Call it an ETF exodus.
U.S.-based exchange-traded funds have seen $7 billion leave their portfolios in May alone as the major averages stay on track for the first negative month of 2019.
But while the action might make it seem like investors are losing faith in the perpetually growing ETF market, experts say it's more likely that buyers are simply rotating their positions — and that, in this landscape, rotating is better than selling out entirely.
Amid "slowing economic growth and slowing profits, investors should really target quality," said Matthew Bartolini, managing director and head of SPDR Americas Research at State Street Global Advisors. "That can provide a little bit of a margin of safety if these microbursts of volatility really extend themselves."
Bartolini, who spoke Wednesday on CNBC's "ETF Edge," said the Federal Reserve's commitment to accommodative monetary policy should provide enough support for the markets for people to stay "broadly" invested. He noted that he's seen ETFs focused on fixed income, government assets and aggregate exposure garner interest in recent weeks.
"I think what this tells us is that investors are willing to stay invested, but move towards more high-quality names with sustainable cash flows and high-quality balance sheets because, typically, in an economic slowdown, those are the types of stocks that tend to outperform," he said. "That really just shows the sophisticated and tactical nature that ETFs can provide for clients that are moving in and out of the market based on the latest information."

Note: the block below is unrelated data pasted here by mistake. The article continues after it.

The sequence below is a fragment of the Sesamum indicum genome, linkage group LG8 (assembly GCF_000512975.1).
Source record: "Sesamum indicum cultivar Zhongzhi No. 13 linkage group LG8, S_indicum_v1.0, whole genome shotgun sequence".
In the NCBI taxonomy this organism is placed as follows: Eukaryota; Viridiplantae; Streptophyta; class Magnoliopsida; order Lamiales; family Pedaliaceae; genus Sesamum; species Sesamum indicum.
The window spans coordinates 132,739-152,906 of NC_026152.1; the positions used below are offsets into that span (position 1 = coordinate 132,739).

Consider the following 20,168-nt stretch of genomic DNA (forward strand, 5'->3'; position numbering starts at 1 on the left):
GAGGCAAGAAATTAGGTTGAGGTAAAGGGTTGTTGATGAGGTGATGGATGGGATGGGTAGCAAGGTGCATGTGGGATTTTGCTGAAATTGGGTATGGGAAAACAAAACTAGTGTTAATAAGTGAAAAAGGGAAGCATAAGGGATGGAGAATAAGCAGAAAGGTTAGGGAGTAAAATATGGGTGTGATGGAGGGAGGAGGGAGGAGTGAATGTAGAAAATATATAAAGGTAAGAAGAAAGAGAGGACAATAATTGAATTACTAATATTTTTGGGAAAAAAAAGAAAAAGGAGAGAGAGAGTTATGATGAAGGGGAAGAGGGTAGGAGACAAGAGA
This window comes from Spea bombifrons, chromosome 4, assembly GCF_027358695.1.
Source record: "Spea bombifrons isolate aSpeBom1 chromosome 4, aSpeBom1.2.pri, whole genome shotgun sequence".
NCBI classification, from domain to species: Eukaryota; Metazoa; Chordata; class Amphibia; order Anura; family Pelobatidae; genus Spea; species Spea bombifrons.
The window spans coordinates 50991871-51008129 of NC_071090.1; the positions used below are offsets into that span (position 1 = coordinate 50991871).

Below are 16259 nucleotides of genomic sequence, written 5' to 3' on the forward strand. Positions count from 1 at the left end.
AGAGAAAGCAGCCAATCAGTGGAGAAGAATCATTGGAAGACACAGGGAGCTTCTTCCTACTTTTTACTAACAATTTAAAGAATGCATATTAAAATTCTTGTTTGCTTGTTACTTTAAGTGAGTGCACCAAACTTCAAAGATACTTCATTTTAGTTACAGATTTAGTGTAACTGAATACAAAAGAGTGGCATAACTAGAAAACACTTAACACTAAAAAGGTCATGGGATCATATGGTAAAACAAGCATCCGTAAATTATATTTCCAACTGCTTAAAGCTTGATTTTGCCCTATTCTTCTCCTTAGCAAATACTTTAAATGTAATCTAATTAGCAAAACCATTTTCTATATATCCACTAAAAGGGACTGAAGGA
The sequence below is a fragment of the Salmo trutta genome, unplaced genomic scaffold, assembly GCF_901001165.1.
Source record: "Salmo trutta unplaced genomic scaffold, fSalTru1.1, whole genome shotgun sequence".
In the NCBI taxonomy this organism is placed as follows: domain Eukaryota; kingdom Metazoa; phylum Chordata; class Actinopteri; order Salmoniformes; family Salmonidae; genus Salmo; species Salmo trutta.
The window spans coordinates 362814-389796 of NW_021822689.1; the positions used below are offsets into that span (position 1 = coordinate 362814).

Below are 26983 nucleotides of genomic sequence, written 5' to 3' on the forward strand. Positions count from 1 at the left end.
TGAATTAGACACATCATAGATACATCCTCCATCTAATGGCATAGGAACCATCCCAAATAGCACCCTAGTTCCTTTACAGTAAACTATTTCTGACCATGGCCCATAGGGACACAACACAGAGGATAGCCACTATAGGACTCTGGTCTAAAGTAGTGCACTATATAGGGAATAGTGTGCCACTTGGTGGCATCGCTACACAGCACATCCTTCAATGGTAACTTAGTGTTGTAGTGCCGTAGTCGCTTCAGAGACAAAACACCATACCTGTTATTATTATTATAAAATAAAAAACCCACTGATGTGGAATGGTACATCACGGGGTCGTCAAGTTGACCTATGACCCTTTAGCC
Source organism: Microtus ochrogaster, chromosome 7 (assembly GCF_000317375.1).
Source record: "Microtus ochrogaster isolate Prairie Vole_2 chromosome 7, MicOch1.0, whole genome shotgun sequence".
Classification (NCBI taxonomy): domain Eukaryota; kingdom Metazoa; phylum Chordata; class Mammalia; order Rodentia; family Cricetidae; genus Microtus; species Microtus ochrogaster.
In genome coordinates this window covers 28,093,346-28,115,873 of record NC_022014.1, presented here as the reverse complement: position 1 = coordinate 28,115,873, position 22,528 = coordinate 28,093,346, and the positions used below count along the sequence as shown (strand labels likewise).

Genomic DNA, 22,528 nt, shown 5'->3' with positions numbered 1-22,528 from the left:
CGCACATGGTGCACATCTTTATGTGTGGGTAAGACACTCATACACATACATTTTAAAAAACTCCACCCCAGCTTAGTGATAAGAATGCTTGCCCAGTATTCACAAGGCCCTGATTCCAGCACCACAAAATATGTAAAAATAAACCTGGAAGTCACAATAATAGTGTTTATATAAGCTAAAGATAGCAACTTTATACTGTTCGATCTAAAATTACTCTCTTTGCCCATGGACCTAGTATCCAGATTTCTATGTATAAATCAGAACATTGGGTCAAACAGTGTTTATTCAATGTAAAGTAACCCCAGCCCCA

Todd Rosenbluth, senior director of ETF and mutual fund research at CFRA, said the uncertainty won't last long.
"We at CFRA think we're going to see a bounce back in June. That typically has happened when there's been a sell-off like we've had in May," Rosenbluth said in the same "ETF Edge" interview, adding that "investors have done well rotating during these volatile periods of time instead of hiding in the marketplace."
Moreover, a number of ETFs focused on quality and low volatility have actually seen inflows recently, he noted.
For investors looking to rotate now, Rosenbluth had some other recommendations, saying that "dividend strategies are a good place ... to be able to hide in the marketplace, get some income, and ride out some of this volatility that we're likely to have during the summer."
He also noted that the consumer staples and health-care sectors have historically done well when the "sell in May" adage takes hold, flagging a few ETFs investors could use to hedge.
All in all, his recommendations for ETF investors seeking protection in the summer months were:
The Dow Jones Industrial Average fell 409 points at Wednesday's low before recovering to finish the day 1% lower. Bond yields and concerns around U.S.-China trade kept a lid on stocks in the session, extending previous losses.